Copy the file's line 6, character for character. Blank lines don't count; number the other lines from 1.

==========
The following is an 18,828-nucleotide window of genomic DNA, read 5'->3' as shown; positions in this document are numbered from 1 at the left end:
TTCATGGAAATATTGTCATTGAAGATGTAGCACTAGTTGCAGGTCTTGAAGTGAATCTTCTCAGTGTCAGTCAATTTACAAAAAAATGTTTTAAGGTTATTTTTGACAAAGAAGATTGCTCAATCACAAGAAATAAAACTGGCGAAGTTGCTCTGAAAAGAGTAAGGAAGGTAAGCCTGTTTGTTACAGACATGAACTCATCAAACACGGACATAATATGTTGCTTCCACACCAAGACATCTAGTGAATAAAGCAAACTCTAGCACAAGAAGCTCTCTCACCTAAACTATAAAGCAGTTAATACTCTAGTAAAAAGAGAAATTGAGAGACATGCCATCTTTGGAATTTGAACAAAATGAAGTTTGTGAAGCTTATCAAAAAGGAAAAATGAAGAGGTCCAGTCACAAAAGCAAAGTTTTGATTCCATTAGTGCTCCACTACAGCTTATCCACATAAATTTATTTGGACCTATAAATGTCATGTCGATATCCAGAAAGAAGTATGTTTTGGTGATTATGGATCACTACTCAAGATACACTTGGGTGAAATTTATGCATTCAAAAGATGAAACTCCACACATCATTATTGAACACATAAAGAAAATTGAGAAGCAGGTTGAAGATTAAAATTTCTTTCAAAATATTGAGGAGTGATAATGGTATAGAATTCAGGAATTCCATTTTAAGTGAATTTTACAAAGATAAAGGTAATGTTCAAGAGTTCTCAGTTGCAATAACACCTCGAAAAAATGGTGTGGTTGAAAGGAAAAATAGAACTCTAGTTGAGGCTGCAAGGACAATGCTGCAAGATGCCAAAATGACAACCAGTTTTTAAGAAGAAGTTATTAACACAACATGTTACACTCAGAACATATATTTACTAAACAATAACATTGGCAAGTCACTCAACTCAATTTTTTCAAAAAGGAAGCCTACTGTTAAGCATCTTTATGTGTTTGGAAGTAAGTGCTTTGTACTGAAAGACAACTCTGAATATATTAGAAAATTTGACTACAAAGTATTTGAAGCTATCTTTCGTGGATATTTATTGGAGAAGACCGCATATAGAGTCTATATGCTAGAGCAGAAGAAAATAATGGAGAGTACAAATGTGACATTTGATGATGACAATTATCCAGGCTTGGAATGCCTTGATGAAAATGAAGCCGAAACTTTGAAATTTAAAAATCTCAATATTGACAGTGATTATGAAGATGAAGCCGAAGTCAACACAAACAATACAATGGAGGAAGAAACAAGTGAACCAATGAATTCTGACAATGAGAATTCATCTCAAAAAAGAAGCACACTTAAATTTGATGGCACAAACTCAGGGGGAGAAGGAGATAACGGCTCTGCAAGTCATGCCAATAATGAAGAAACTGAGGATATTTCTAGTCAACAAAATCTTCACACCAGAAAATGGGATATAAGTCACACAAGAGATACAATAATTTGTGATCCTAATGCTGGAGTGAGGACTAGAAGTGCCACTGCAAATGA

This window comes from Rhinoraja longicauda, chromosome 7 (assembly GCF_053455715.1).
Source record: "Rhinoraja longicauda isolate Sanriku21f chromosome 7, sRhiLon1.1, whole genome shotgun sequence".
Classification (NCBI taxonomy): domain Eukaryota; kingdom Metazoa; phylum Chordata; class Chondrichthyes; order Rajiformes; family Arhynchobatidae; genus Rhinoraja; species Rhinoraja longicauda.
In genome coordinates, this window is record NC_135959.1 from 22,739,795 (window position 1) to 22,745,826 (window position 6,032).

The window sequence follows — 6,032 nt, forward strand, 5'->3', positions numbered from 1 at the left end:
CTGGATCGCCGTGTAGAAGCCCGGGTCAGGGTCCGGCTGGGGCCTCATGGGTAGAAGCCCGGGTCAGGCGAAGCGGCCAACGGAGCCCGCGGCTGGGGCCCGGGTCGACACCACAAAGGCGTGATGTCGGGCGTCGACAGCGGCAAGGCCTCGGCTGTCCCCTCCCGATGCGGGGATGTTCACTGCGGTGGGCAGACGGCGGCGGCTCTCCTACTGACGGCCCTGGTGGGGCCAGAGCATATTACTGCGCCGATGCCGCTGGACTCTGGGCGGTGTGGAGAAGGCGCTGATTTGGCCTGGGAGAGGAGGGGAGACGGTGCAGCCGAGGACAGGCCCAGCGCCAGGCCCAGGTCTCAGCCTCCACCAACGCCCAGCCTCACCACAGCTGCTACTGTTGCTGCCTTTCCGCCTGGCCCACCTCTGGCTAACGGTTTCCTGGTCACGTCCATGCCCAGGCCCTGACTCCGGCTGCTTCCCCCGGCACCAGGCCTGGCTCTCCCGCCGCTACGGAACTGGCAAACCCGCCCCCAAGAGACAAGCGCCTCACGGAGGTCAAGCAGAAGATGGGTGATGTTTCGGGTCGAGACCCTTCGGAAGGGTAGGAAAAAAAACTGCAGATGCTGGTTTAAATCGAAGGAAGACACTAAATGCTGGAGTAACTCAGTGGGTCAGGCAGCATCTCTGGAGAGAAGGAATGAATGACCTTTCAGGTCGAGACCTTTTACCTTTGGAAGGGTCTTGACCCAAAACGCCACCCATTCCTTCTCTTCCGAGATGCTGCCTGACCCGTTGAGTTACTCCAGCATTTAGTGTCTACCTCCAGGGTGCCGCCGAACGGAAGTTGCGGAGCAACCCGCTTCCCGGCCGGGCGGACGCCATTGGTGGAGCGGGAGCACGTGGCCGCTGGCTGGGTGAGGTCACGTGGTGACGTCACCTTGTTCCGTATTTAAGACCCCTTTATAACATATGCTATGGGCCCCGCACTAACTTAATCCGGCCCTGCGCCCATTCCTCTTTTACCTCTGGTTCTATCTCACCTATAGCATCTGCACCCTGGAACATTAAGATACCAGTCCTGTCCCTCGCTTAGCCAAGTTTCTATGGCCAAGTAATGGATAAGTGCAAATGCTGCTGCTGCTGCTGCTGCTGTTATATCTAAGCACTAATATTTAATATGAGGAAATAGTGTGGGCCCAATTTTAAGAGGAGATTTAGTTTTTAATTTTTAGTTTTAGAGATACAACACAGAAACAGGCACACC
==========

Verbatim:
In genome coordinates, this window is record NC_135959.1 from 22,739,795 (window position 1) to 22,745,826 (window position 6,032).